Janice Pariat travelled the world researching and gathering material for her book. She spent a lot of time in the libraries of Germany and London and was in Rome when the lockdown began. She had to postpone her travel plans but luckily she had gathered most of the material she needed for the book. The confinement during the pandemic inspired her to write vividly about the joy of travelling and wandering.
During the pandemic, the biggest question in the face of humanity was what is our connection with our planet which is also the heart of her book. She says that it made sense to answer that question and focus on the problems that our planet faces. Another thing that helped her in writing the book was her connection with the plants that revived during the pandemic as her gardener was no longer near and she has to take care of her plants.
She says that spending time with the plants helped her understand how these immobile plants are connected to the wider world from their own place and that there is a transformation in stillness. This helped her understand that even during the lockdown, the confinement, we can still be connected to the world.
Talking about whether travelling is required for writing a story, Pariat says that it depends on the writer whether travelling plays an important role in their story or not. She states that there have been many great writers who did not travel more than their neighbourhood but ended up writing beautifully about the wider world. She says, "For me, particularly, travel and writing are intricately connected. In fact, sometimes I feel they are the same act because they are both about moving, journeying from one point to the next and along the way, undergoing some kind of transformation and change."
Finding Answers Through Her Book
Janice Pariat says that she connects the most with her protagonist Shai's narrative as she feels that it's very similar to her. Both of them left home at a very young age and were shaped by external narratives of how things should be. They both thought of their home as a troubled space and left it but years later, they begin questioning the narrative that directed them away from home. She says that they both share that moved out and the movement of return.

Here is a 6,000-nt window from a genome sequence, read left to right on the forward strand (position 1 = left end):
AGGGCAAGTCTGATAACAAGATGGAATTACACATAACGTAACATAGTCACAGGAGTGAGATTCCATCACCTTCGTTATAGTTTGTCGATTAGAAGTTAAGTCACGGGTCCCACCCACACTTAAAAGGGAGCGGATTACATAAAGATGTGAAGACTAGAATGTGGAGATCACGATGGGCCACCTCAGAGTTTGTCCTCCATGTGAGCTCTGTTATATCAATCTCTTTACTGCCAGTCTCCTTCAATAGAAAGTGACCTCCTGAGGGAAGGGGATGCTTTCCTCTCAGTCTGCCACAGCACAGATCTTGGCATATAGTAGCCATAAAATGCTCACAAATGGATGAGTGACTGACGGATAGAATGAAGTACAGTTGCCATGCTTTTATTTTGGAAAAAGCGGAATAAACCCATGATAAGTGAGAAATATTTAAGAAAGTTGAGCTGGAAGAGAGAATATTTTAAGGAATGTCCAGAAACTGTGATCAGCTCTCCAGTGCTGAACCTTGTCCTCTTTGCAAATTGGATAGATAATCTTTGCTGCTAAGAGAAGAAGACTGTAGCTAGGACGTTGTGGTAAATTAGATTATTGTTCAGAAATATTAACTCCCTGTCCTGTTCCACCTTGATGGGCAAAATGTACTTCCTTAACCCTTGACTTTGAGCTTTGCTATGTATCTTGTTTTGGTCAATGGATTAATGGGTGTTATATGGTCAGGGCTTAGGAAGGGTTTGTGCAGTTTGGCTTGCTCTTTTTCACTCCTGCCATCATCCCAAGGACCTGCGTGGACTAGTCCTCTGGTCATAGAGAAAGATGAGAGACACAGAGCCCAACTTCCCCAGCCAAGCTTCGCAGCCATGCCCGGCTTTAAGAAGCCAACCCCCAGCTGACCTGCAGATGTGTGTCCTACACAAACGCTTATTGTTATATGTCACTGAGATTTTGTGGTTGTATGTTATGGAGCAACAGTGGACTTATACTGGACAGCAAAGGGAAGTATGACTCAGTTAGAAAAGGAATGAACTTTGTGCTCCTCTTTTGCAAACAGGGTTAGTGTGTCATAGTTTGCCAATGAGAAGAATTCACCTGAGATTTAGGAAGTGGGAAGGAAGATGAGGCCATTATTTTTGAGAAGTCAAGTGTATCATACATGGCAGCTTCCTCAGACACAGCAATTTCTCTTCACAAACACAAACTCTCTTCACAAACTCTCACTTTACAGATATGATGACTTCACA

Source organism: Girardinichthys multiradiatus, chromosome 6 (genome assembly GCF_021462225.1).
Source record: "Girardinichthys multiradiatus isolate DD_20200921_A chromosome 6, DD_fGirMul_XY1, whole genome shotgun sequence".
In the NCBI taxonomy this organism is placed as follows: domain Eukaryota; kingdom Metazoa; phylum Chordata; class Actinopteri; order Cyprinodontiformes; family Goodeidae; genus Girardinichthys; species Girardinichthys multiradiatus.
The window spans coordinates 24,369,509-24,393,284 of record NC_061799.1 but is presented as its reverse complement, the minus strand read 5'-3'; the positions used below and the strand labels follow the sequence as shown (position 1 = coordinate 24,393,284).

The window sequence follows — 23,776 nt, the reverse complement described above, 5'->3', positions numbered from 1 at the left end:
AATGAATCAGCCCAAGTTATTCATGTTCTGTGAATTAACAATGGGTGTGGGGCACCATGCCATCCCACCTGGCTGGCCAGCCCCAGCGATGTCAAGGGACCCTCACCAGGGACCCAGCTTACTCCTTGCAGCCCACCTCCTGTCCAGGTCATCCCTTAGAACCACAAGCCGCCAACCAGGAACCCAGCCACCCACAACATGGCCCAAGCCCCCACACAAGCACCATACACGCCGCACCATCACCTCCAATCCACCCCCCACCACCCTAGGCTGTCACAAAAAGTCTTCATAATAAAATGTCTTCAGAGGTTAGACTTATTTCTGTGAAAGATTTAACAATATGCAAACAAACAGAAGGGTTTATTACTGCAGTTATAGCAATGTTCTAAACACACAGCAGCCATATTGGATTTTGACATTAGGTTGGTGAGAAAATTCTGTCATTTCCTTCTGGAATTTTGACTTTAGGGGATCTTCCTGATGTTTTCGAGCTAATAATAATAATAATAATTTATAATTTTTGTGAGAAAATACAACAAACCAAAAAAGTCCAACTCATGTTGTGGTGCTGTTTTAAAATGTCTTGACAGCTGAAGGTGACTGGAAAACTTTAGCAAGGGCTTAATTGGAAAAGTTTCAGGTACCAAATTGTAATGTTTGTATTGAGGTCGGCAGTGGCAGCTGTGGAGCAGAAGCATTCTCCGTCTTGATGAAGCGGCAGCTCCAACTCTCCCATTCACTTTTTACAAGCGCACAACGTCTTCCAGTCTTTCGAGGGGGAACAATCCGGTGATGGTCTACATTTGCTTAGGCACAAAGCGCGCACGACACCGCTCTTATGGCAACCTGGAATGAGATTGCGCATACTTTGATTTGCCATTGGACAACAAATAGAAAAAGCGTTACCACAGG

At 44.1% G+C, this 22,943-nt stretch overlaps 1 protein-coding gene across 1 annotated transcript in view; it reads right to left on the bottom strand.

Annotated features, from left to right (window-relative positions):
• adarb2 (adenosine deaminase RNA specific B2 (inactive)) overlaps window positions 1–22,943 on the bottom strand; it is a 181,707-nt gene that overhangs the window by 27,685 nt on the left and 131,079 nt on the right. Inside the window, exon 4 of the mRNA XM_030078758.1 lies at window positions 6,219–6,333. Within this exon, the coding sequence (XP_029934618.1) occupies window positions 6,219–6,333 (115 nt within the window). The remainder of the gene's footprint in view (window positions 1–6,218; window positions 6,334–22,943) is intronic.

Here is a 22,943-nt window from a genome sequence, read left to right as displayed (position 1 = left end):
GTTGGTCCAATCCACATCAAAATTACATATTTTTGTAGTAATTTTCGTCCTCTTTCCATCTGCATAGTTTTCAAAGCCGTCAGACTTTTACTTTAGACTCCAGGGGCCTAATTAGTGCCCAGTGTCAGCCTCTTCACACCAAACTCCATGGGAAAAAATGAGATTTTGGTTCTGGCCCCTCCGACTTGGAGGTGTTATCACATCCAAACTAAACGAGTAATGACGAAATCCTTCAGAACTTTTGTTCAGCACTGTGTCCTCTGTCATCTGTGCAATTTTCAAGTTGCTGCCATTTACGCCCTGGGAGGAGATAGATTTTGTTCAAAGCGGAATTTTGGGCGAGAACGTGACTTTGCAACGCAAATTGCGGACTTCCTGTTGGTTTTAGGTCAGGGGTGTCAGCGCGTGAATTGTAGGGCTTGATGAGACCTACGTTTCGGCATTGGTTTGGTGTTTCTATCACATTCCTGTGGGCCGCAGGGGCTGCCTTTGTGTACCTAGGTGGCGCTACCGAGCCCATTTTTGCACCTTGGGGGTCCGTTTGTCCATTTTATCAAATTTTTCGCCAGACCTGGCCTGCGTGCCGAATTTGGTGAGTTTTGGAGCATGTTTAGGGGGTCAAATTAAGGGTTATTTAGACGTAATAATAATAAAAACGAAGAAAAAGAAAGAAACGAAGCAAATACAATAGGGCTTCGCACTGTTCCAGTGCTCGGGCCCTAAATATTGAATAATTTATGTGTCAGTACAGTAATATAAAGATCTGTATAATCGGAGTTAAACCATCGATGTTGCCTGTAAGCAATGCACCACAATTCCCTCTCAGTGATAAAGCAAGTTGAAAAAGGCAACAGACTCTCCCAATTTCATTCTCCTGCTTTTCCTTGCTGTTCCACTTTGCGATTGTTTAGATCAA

Pariat admits that writing Shai's narrative was very difficult for her until the pandemic hit and she spent a considerable amount of her time at home, in the hills of Shillong, with her family and among the forests. The pandemic helped her find Shai's voice and her thoughts and eventually complete her book.
Freedom Of Writing
Pariat remembers the time, about a decade ago when she decided to quit her job and become a full-time writer. She began writing for magazines and publications but after some time, she realised that her craft and writing were being pressurised by the need to earn a living which made her uncomfortable. She says that our society is not structured in a way to support artists in the way they should be and hence, the best thing that happened to her at that time was finding a job she enjoyed that gave her the freedom to write, and teach at Ashoka University.
Once her expenses were taken care of, she felt at ease to write and that's when she created her books Nine Chambered Heart and Everything The Light Touches. Her message to all other writers, based on her own experience, is, "It's tricky, it's not an easy balance to strike and it's not easy to manage the work and the writing but I would still urge any sort of writers out there, young writers out there who are thinking of giving up their jobs to freelance to hold your horses, think about it a little more because your storytelling doesn't deserve to be pressurised like that, it changes it intrinsically and you need to retain that freedom."